The International Monetary Fund (IMF) said that the Nigerian Government disagrees with its recommendations that it should further devalue the naira, which is over 18% overvalued so as to ease external imbalances.
This is also as the Bretton wood organization had recommended a gradual and multi-step approach to establish a unified and clear exchange rate regime with the near-term focus on allowing for greater flexibility and removing the payments backlog.
This disclosure is contained in the IMF’s Article 1V report for Nigeria which was published on Monday, February 8, 2021.
According to a report by Bloomberg, the report says that President Muhammadu Buhari’s administration sees pressure in the foreign exchange market as due to global outflows caused by the coronavirus pandemic and believes another round of currency devaluation would add to double-digit inflation.
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The government said that exchange rate stability has contributed significantly to price stability, a critical component and objective of macroeconomic policy. It said that a further devaluation of the naira could worsen economic situation including inflation.
The present administration has resisted increasing calls by some businesses and state governors who have been negatively impacted by an artificially overvalued naira to allow a flexible and liberalized exchange rate.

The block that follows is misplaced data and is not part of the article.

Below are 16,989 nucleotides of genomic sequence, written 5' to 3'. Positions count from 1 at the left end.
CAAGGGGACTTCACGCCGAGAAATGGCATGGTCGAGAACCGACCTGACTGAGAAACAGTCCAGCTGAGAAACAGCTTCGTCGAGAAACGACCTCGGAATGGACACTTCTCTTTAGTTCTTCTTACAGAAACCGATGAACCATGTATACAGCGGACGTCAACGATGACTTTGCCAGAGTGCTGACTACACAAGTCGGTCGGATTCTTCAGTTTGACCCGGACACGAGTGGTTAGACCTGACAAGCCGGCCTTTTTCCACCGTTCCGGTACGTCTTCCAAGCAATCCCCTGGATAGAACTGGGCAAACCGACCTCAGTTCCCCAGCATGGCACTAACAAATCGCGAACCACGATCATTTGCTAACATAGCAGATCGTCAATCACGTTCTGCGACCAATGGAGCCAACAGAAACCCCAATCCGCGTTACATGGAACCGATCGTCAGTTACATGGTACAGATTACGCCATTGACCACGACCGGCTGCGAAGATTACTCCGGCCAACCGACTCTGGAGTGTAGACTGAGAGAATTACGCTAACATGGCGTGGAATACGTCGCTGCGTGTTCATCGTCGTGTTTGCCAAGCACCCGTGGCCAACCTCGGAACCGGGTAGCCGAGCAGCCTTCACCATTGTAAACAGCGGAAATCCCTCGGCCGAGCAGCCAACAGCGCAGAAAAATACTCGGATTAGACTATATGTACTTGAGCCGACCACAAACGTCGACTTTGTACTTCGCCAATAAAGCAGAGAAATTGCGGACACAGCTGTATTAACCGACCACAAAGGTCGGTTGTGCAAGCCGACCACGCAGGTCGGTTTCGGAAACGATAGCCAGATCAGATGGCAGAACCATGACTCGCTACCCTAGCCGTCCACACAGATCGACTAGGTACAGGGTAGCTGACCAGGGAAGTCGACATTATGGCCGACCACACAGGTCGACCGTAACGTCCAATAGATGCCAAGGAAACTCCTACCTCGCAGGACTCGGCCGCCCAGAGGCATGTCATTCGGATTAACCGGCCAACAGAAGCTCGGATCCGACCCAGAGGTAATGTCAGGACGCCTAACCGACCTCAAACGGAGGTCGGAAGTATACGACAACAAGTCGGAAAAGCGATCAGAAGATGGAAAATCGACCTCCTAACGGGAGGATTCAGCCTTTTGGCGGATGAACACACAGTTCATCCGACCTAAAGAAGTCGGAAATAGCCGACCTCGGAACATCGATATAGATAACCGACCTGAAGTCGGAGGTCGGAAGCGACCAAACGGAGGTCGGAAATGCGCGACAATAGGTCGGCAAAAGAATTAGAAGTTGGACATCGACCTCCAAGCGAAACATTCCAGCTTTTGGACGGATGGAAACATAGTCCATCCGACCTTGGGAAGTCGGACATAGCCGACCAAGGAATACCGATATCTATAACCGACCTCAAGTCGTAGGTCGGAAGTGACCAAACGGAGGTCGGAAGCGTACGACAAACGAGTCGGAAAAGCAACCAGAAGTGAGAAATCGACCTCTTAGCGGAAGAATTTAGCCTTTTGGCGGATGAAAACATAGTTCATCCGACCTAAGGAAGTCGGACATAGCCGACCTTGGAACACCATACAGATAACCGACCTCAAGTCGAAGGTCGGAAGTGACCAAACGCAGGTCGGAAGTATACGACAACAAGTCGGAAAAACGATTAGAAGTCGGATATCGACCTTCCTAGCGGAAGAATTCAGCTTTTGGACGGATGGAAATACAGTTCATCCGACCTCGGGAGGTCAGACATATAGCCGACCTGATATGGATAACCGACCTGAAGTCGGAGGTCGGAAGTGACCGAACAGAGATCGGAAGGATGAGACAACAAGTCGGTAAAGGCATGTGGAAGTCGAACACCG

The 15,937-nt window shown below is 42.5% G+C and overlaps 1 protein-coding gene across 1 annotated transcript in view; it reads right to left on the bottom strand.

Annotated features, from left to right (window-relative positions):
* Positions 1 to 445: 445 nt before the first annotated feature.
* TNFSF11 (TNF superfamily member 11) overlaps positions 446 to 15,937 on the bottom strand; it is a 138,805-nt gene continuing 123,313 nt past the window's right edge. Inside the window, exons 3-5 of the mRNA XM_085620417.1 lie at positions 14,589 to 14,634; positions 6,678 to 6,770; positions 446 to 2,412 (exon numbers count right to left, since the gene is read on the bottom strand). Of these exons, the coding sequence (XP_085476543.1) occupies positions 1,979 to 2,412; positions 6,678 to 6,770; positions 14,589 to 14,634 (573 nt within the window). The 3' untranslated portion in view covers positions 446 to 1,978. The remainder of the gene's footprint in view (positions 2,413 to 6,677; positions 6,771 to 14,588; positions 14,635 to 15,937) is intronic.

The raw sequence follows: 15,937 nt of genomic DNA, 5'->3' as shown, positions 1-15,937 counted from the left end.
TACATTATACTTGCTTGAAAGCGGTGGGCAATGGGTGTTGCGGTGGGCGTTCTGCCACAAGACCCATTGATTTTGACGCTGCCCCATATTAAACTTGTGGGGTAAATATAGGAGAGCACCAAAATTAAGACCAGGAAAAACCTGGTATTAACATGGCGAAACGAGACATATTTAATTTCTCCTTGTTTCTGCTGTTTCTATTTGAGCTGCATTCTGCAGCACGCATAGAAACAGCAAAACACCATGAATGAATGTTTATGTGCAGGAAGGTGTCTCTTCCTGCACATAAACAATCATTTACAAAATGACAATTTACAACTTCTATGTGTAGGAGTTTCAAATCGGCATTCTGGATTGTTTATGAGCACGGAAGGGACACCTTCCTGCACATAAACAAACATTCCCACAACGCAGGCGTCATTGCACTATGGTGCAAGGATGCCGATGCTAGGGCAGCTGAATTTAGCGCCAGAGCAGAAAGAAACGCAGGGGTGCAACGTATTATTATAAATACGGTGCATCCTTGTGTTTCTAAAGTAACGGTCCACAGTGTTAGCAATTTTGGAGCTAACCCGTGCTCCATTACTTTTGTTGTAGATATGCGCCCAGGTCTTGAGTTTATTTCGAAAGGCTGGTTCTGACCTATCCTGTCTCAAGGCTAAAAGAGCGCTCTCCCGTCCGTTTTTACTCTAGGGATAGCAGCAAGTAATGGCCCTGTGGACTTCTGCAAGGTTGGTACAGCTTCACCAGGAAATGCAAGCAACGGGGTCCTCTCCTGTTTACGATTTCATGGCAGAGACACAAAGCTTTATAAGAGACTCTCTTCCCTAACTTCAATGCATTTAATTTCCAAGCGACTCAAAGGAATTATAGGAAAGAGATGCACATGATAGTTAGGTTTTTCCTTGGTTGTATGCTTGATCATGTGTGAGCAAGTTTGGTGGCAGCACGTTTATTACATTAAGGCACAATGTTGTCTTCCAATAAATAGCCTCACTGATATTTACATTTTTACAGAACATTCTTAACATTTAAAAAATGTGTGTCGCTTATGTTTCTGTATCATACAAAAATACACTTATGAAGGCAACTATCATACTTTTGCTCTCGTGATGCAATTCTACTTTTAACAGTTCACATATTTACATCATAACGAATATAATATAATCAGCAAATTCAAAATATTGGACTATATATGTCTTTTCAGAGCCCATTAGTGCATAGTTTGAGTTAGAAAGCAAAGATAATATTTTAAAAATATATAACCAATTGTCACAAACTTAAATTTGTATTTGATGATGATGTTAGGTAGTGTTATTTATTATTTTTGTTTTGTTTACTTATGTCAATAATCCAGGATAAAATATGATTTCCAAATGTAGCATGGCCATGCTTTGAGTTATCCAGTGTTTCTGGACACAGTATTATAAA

This also contradicts expectations from market operators and analysts, who have called for further devaluation of the local currency despite CBN’s downward adjustment of the exchange rate after a crash in global oil prices due to the coronavirus pandemic.
While calling for the unification of the various exchange rates and the removal of restrictions on access to dollars for the importation of some items, the IMF urged the Federal Government to do away with the premium paid in the black market and clear the backlog of dollar demand that has hurt policy credibility.
The IMF Mission Chief in Nigeria, Jesmin Rahman, at an interview before the release of the report said, ‘’The IMF’s recommendation is gradual but clear and multi-step exchange-rate reforms, so that everybody knows where Nigeria’s going, which is often more important than what you do in terms of devaluation.’’
The IMF had always advocated for more transparency and flexibility in foreign exchange and had called on the Nigerian authorities to commence the process of the unification of the various exchange rates.
The unification of the exchange rate is critical in the establishment of policy credibility, encourage more foreign capital inflow, reduce the high rate of CBN’s intervention in the forex market with negative impacts on the country’s external reserve and can lead to an appropriately valued exchange rate.
It can be recalled that Nigeria, in 2020, devalued the official rate of the naira twice in the wake of the crash in oil prices (contributes about 90% of the country’s foreign exchange earnings).